Mexico City is voting Tuesday on a bill that would legalize abortion.
Mexican bishops have threatened legislators, doctors, and women with excommunication. But on Tuesday, the Mexico City assembly is expected to pass a new law legalizing abortions.
If it does, it would put the capital of the world's second largest Catholic nation in the same league with Cuba and Guyana – the only countries in conservative Latin America that allow abortions in the first trimester, as the US does.
A similar bill has been introduced in Mexico's national legislature. If the relaxed abortion laws pass, they would mirror a similar move by Colombia toward partial legalization. Only in increasingly evangelical Christian Nicaragua has the abortion law become stricter. [Editor's note: ]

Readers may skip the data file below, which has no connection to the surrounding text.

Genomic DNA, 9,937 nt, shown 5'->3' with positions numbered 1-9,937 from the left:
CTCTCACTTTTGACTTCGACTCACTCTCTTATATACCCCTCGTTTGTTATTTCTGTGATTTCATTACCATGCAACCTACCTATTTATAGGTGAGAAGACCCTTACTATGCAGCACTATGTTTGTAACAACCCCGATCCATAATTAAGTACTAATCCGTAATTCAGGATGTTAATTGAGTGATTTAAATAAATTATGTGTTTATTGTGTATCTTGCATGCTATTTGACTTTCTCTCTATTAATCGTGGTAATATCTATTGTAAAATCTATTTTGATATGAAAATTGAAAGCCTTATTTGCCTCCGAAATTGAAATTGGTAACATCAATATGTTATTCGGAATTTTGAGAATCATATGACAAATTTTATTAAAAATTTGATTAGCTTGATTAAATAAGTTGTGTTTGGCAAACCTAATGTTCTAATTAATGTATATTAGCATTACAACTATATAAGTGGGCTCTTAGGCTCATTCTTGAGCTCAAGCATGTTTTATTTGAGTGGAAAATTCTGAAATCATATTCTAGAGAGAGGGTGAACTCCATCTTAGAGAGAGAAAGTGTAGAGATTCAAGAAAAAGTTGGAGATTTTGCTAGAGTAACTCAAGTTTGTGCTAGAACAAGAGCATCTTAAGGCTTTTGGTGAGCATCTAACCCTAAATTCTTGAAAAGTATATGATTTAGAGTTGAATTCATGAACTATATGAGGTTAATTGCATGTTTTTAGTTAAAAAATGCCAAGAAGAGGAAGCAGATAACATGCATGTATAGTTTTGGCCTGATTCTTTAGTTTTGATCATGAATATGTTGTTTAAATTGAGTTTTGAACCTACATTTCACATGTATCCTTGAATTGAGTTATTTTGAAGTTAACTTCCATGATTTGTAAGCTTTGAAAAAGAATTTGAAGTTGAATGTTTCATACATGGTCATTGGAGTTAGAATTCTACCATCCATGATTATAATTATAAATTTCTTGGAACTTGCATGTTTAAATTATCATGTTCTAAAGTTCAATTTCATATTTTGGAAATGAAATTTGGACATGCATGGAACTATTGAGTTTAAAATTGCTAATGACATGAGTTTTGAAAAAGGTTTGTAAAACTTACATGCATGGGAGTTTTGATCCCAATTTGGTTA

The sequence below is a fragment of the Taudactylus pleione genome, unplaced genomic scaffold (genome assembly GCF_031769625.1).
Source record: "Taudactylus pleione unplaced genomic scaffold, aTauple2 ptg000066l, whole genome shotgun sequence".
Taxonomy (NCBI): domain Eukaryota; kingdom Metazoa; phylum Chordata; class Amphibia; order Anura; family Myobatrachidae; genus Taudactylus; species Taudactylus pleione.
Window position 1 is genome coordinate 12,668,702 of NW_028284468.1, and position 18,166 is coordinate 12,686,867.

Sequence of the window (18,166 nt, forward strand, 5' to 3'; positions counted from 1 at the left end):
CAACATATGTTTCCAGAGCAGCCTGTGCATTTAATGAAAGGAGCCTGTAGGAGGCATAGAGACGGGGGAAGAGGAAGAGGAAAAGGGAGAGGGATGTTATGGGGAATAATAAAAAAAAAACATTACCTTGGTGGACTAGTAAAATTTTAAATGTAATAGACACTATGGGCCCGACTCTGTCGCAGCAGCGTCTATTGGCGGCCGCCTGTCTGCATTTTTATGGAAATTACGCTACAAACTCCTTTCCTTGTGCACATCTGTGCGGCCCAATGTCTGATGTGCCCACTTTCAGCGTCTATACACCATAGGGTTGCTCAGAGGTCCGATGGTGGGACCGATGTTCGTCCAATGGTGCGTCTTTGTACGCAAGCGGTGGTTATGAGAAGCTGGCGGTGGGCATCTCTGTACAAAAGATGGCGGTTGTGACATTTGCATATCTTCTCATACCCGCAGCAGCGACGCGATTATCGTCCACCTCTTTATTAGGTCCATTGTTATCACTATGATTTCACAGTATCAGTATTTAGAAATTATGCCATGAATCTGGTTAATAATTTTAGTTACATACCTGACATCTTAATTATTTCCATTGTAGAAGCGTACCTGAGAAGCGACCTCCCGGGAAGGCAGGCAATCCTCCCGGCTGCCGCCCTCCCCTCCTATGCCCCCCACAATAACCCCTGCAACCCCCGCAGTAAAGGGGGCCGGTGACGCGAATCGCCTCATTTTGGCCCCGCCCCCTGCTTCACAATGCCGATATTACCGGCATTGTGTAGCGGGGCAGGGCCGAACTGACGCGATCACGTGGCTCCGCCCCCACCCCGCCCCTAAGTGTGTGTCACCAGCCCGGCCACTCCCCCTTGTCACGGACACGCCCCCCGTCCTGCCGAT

"We think it's possible this initiative [in Mexico City] could be replicated across the country," says Fernanda Diazdeleon, a lawyer with the nonprofit Information Group on Reproductive Choice in Mexico City.
Yet where Ms. Diazdeleon sees a new panorama for women's rights, Jorge Serrano Limon, the head of the antiabortion group Provida, sees the potential for a country he hardly recognizes. "Today it's abortion; tomorrow it's euthanasia," he says. "It will be a chain that denigrates Mexican society."
Indeed, the country has seen the liberalization of a spate of controversial social issues in recent weeks. Mexico City began offering same-sex unions in March; the northern state of Coahuila pioneered it in January. On April 12, the Senate began discussing the legalization of euthanasia. And the Supreme Court ruled in February that soldiers who are HIV-positive cannot be expelled from the military. But the abortion debate has sparked the loudest outcry – and underscored the weakening influence of the Roman Catholic Church as well as the rural-urban divide in the country.
Rural areas oppose abortion